Wednesday, January 27, 2010

Government waits for proof - sometimes for decades - before caring for sick veterans

Jim Ogden likes to spend time in his basement among the memorabilia of his career working with helicopters in hot spots around the world. Shortly after his last stint of service as a civilian helicopter mechanic in Iraq, Ogden became blind. Without a way to prove that his blindness is related to his military service, he isn't eligible for veteran's benefits. (Trent Nelson / The Salt Lake Tribune)

Sickened by Service: What doesn't kill you

The VA requires former service members to prove an illness was caused by military service.

By Matthew D. LaPlante

The Salt Lake Tribune
Updated: 01/16/2010 05:34:24 PM MST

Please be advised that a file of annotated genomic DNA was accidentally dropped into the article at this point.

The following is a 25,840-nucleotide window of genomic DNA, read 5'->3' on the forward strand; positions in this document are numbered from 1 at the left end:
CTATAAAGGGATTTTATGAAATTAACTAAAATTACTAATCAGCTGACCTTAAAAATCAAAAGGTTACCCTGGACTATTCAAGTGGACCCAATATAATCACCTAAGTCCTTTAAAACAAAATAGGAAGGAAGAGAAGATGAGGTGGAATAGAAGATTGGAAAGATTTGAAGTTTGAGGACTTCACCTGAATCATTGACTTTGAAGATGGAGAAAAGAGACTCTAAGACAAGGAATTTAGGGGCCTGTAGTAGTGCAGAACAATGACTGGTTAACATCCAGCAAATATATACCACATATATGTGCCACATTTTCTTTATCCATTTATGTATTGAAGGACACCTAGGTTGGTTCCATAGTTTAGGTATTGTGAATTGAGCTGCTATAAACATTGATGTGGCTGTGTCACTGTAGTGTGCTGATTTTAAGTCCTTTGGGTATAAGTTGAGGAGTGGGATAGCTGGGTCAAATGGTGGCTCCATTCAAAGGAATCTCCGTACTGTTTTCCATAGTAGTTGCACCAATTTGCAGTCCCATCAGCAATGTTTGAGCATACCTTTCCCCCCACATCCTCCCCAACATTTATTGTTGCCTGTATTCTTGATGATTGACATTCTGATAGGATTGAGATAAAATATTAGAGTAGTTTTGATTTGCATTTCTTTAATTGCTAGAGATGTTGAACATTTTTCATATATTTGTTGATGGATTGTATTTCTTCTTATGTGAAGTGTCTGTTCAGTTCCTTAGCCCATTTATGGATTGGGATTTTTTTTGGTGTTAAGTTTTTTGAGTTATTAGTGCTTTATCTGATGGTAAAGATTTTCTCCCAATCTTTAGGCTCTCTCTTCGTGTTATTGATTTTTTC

Editor's note: First in a three-part series.

In Vietnam, Jim Ogden flew through clouds of Agent Orange. In Desert Storm, he hovered past burning oil fields. During Operation Iraqi Freedom, he worked near a thick black plume of burning plastic, metals, chemicals and medical waste.

Along the way he took injection after injection and swallowed pill after pill. He breathed in herbicides and pesticides. And he never questioned whether all of those drugs, toxins and poisons might someday do him harm.

Not until he lost his eyesight.

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